Waldron's experience working with a variety of quarterbacks undoubtedly was a checkmark in his column during the interview process.
Whether the Bears stick with Fields or draft Williams, Waldron's work with two quarterbacks known for holding onto the ball too long -- Wilson and Smith -- and his ability to cut down their time to throw is another plus.
During his two years as a starter with the New York Jets, Smith's time to throw was 3.09 and 3.06, respectively. In two seasons as a starter under Waldron's watch, his time to throw was 2.79 and 2.73. Wilson's time to throw in 2021 was 2.78, the second lowest of his career. Wilson has six career seasons with a time to throw over three seconds. Both Fields (3.40 TTT in 2023) and Williams have been known to hold onto the ball too long, and Waldron clearly has experience in cutting down the time to throw.
Waldron was the first name to surface in the Bears' offensive coordinator search, and they were wise to lock him down before the New Orleans Saints (Waldron interviewed) or another team came calling.
The quarterback decision lords over everything this offseason, but the OC choice was just as important regardless of who is under center in 2024. In Waldron, the Bears got the right guy from the right tree with a track record of play-calling success and a list of references that includes some of the most respected coaches in the NFL.
"Look at the final four teams," a league source told NBC Sports Chicago. "Elite play-caller, elite-play-caller, elite play-caller, and it's only been one year, but [Baltimore Ravens OC Todd Monken] is right there. Quarterback is obviously the most important thing. Playmakers probably second. But an elite play-caller and scheme are instant elevators. I think after you list off the top [play-callers], most of whom are head coaches, he's right there in the next group."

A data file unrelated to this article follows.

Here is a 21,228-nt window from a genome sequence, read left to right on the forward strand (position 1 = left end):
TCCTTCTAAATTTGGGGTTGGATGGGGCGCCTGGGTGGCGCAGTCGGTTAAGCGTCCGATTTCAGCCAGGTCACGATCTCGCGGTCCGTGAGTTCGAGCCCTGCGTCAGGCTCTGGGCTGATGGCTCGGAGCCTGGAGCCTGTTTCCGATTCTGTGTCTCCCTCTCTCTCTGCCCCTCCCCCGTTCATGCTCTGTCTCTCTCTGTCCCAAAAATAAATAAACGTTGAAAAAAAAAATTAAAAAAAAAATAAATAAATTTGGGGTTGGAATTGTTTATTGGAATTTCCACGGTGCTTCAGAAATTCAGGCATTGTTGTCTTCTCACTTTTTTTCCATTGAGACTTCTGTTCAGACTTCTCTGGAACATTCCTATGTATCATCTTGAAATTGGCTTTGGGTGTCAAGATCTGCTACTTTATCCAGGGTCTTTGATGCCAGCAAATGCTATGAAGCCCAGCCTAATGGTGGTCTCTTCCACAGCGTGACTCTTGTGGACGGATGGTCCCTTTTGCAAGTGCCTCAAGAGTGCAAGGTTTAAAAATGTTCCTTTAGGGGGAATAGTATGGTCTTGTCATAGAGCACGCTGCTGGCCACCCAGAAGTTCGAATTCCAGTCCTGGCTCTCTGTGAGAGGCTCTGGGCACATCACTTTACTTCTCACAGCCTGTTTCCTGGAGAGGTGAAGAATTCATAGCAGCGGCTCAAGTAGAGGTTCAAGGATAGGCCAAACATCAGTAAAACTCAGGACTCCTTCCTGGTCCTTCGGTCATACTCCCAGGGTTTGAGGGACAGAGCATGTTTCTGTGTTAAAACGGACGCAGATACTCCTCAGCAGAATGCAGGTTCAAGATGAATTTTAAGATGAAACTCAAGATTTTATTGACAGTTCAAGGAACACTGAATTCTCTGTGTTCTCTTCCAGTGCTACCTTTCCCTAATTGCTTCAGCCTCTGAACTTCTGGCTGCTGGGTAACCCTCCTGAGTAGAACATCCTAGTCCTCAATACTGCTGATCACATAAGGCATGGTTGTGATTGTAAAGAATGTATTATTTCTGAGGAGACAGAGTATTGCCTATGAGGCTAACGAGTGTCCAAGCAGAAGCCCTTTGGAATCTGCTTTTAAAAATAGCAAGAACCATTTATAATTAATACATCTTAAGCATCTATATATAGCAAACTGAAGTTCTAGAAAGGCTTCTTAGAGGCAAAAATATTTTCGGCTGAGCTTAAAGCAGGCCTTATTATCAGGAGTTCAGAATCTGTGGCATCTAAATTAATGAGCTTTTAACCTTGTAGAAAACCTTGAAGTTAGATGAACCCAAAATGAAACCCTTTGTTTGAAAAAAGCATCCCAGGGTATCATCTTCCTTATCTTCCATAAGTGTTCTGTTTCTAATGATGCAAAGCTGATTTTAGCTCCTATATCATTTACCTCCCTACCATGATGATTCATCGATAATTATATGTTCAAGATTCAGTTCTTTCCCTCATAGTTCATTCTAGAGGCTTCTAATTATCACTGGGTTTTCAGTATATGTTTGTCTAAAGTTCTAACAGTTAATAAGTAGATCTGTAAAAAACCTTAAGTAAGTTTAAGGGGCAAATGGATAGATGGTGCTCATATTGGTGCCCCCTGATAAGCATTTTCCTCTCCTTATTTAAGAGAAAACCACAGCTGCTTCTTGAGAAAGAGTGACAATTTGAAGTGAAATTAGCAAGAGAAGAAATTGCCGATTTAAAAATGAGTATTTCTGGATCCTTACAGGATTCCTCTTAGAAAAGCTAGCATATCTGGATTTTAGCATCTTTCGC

Poles and Eberflus promised to search high and low for the best offensive coordinator they could find. They wanted a lot of boxes checked. Waldron didn't even seem like a remote possibility until Carroll stepped down.
Waldron isn't perfect and took his fair share of criticism in Seattle. Shanahan and McVay are criticized a ton, and they are the two best in the NFL. It comes with being a play-caller.
Waldron helped take an NFL cast-off in Geno Smith and turned him into a quarterback who threw for 4,282 yards in 2022 and 3,624 yards this season. Those numbers would rank first and fifth in Bears history.
Bears history is littered with offensive minds who arrived in Chicago with plans to build and explosive offense only to fizzle.
But Waldron already has the pieces in place to build a dynamic offense. He has an elite wide receiver in DJ Moore. DK Metcalf put up back-to-back 1,000-yard seasons under Waldron. Moore racked up 1,364 yards this past season, and there's season to believe that can improve in Waldron's more vertical attack.
The Bears also have a young offensive line built to run the wide-zone scheme and an ascending tight end in Cole Kmet. Throw in another top-10 pick that can be used on a blue-chip receiver and $46.8 million in salary cap space, and Waldron should have all the tools needed to orchestrate a dynamic attack.
An exhaustive search led the Bears to Waldron, a guy who checks all the necessary boxes and now will play an instrumental role in the Fields-Williams decision to come.
It's an A-plus hire on paper. Time will tell if it becomes everything the Bears, Waldron, and Fields or Williams hope it can.